Inflammatory Bowel Disease (IBD) is a chronic disorder that causes constant inflammation of the digestive tract.
The disease is characterized as being very painful, either constantly or through flare-ups, and is known to have two (2) forms. Those being, Ulcerative Colitis, which is limited to inflammation of the colon or large intestine, and Crohn's Disease, which can occur anywhere within the GI tract.
IBS is different from IBD but is often confused due to sharing some similar symptoms as well as a similar acronym. It's important to know that they are very different conditions and it is very possible to have both at the same time. The key difference between the two is that IBS, unlike IBD, is not life-threatening and does not cause any form of inflammation.
There are a variety of treatment plans for those with IBD, some of the most common are:
Aminosalicylates (anti-inflammatory medication)
Biologics (drugs that target inflammatory signals)
Probiotics and Vitamins
Surgical treatments are another option for those with IBD, however, it usually is not the go-to treatment and is usually used as a treatment when medications stop providing relief. It's also important to note how surgical treatment depends on the type of IBD you have, as it is rare in those with Ulcerative Colitis, whereas those 7 in 10 people with Crohn's Disease eventually get surgery.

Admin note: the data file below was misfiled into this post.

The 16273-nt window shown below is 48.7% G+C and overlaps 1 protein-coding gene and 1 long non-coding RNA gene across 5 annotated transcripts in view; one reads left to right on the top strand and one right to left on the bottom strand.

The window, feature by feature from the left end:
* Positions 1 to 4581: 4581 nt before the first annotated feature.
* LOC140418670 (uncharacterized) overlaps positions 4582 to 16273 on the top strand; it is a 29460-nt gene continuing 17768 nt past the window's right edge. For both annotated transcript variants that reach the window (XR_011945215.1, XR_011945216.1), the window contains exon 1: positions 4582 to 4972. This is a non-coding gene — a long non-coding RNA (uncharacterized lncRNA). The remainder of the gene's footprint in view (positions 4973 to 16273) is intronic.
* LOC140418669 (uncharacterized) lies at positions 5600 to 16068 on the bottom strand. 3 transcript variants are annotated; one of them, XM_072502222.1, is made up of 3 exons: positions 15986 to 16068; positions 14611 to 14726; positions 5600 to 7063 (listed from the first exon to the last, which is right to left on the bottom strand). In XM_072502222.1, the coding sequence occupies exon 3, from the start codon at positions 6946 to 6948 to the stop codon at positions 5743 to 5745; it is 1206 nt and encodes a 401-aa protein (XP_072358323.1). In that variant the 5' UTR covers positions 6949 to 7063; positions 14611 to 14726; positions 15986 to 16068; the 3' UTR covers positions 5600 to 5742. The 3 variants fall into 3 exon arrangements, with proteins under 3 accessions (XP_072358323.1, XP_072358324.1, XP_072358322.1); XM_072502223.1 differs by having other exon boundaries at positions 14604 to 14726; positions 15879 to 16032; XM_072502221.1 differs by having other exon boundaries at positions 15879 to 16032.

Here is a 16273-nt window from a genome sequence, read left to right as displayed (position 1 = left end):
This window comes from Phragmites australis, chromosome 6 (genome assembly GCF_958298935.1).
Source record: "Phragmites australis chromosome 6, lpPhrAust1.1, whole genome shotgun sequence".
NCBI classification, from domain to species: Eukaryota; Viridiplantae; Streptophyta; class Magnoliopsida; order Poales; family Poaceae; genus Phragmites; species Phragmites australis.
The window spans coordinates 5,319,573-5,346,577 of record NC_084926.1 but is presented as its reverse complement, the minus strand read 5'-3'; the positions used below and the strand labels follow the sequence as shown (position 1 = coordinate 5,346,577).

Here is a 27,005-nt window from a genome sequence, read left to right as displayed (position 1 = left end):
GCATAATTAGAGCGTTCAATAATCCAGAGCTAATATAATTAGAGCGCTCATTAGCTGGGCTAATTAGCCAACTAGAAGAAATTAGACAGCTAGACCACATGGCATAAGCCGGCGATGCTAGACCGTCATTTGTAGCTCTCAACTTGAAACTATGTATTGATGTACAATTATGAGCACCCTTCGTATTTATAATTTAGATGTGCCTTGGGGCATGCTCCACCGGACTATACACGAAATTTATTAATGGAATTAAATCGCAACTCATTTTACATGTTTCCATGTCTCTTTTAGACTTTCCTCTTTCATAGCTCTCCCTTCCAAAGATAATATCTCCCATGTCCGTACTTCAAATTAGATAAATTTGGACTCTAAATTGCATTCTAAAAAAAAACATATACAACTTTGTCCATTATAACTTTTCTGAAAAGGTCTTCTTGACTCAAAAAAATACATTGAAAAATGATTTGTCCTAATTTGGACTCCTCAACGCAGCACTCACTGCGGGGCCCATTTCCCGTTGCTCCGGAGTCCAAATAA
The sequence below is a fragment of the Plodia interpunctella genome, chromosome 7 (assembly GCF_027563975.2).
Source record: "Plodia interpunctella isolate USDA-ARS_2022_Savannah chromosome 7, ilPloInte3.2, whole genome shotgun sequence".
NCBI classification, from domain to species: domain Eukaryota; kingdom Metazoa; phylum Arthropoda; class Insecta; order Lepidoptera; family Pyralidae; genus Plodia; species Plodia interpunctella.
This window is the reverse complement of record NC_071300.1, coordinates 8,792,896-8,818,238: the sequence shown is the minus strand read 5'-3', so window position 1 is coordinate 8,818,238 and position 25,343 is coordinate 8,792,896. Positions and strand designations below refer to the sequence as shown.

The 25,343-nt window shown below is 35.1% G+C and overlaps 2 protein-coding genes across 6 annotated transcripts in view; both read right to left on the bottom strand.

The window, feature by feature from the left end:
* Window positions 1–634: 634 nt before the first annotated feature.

Surgery can be beneficial, but still offers the chance of recurrence.
IBD is a genetically inheritable disease and is hard to avoid if it's in your family. However, there are practices to minimize the risks.
Most commonly you can reduce your risk of developing IBD by:
Maintaining a healthy diet
Anyone can exercise and it has extensive health benefits.